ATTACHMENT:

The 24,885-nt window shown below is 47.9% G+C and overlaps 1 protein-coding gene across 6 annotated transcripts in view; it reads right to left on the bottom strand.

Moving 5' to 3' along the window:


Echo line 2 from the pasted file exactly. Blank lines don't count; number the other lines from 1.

Moving 5' to 3' along the window: